It’s now over 17 years since my daughter dropped like a stone as I baked her birthday cake – and in a blink of an eye we went from real people in our own right with lives to lead and places to go, to carer and cared for: symbols, stereotypes, political footballs -people who were somehow less important, less valued than others. We lost friends, we lost caste, we lost identity.
After all, there’s nothing interesting about being on duty, keeping someone safe and well against the odds around the clock all day, every day without a break. Step away, folks, nothing to see over here.
Yet there’s 7 million carers in Britain and the number is rising.
You become a carer in a heartbeat. It could happen to you tomorrow.
17 years and (despite the I-Daniel-Blakeian hopes of the DWP) my daughter is no better. These days I now also look after my mother .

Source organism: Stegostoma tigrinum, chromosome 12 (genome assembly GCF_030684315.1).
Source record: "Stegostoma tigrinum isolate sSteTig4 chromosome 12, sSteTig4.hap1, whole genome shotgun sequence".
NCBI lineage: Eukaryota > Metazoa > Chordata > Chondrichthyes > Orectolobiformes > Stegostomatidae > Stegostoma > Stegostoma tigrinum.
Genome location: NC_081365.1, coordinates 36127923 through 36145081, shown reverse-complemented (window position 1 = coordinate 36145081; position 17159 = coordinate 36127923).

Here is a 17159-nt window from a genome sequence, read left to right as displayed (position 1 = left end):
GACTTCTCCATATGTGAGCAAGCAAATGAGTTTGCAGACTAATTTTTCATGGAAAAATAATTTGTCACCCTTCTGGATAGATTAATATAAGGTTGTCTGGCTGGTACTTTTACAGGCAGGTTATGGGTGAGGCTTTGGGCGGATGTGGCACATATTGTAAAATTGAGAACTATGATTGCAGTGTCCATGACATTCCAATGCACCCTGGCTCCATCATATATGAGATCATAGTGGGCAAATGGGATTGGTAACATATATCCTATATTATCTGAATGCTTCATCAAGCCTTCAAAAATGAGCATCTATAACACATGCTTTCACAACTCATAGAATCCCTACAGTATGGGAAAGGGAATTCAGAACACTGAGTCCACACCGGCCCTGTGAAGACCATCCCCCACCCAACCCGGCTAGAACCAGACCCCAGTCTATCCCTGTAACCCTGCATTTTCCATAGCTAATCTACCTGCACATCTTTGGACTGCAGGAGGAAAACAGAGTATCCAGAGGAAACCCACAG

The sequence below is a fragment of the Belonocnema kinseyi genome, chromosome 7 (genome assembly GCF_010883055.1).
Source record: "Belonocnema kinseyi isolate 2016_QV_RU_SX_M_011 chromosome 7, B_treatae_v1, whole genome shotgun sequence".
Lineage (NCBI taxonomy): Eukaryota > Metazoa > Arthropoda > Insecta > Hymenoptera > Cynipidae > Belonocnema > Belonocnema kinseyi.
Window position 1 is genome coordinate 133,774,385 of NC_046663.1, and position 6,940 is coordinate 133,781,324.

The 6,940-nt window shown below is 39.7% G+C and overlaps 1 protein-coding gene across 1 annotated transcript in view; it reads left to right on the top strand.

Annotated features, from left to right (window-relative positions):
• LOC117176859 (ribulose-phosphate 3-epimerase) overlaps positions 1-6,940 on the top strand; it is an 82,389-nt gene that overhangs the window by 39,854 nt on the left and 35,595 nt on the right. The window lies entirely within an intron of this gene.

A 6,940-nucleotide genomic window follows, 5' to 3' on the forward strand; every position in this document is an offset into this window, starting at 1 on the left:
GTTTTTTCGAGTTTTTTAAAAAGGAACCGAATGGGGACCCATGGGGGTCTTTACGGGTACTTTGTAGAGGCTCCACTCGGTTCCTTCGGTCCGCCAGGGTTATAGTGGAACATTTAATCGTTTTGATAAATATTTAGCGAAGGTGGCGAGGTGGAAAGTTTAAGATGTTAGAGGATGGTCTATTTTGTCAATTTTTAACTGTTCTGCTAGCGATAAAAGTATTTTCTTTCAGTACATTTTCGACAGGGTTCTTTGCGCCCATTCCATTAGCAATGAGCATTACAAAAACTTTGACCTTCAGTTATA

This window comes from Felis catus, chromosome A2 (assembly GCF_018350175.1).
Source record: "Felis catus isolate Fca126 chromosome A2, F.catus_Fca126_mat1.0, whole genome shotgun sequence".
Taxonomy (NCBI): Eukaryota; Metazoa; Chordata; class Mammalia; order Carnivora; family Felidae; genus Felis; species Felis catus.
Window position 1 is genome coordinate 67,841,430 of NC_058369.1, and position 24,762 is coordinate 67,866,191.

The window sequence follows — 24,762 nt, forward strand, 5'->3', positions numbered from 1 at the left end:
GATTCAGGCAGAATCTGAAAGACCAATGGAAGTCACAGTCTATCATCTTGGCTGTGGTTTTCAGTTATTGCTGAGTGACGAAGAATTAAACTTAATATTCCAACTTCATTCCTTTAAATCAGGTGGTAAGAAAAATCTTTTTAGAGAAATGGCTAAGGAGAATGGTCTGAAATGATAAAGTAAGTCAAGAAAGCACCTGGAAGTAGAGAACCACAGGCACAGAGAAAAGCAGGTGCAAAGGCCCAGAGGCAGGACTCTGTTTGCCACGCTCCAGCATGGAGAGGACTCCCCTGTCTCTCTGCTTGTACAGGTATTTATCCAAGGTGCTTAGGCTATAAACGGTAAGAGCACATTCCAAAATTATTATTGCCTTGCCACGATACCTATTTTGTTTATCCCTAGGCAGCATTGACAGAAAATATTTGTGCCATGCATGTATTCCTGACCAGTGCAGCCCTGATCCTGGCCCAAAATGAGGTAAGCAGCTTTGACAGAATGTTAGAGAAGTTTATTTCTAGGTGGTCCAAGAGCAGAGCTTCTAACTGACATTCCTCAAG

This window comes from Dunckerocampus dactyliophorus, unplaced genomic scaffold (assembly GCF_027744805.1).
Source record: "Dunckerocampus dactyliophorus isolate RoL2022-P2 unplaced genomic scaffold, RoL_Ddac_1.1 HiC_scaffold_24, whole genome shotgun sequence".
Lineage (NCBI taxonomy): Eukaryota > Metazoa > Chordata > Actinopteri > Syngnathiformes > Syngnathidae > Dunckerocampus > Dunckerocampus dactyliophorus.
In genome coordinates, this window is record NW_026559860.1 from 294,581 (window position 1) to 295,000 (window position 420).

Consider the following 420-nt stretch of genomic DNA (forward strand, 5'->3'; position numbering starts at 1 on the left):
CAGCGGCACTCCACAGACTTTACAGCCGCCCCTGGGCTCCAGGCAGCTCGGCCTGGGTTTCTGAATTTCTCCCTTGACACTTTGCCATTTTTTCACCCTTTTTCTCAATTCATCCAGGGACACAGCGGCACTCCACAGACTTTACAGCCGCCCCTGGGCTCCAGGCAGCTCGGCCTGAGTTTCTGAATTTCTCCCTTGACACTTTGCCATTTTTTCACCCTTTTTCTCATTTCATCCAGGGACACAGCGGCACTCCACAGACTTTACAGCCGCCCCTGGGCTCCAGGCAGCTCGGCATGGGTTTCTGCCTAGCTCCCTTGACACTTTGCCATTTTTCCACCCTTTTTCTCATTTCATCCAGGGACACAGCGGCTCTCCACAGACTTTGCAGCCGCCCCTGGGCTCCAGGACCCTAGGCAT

I love and support my daughter and want her to have the best life possible. I could not turn my back on my mother. But over these years, caring has had a huge toll on my own health, career, income and personal life. It has also had a profound effect on the lives of my other children. Yet I am one of the lucky ones because I have been able to fit some work freelance around my daughter’s condition. Many carers with immense capacities and skills are having to abandon them, their own identities – and everything they could offer society – in order to look after those they love, because the government would rather have them earning nothing and shouldering 24/7 care than sort out out a system for looking after people more efficiently and humanely.
I am horrified at the sheer waste of talent and ability. I am back and campaigning for change!